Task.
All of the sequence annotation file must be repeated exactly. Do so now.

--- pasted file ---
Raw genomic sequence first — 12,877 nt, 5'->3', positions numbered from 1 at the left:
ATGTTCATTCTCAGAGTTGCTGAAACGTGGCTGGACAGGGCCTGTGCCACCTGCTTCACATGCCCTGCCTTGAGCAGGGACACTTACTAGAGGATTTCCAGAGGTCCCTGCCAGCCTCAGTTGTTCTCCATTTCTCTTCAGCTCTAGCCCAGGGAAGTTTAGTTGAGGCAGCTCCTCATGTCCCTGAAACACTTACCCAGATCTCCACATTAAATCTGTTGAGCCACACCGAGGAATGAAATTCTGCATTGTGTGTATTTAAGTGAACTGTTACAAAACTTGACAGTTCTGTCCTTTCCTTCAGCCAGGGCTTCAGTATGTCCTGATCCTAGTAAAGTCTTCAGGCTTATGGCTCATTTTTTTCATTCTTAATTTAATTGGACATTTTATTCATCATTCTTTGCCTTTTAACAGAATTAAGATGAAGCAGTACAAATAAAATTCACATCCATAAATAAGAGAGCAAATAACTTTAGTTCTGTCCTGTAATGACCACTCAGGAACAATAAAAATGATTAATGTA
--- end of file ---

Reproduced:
Raw genomic sequence first — 12,877 nt, 5'->3', positions numbered from 1 at the left:
ATGTTCATTCTCAGAGTTGCTGAAACGTGGCTGGACAGGGCCTGTGCCACCTGCTTCACATGCCCTGCCTTGAGCAGGGACACTTACTAGAGGATTTCCAGAGGTCCCTGCCAGCCTCAGTTGTTCTCCATTTCTCTTCAGCTCTAGCCCAGGGAAGTTTAGTTGAGGCAGCTCCTCATGTCCCTGAAACACTTACCCAGATCTCCACATTAAATCTGTTGAGCCACACCGAGGAATGAAATTCTGCATTGTGTGTATTTAAGTGAACTGTTACAAAACTTGACAGTTCTGTCCTTTCCTTCAGCCAGGGCTTCAGTATGTCCTGATCCTAGTAAAGTCTTCAGGCTTATGGCTCATTTTTTTCATTCTTAATTTAATTGGACATTTTATTCATCATTCTTTGCCTTTTAACAGAATTAAGATGAAGCAGTACAAATAAAATTCACATCCATAAATAAGAGAGCAAATAACTTTAGTTCTGTCCTGTAATGACCACTCAGGAACAATAAAAATGATTAATGTA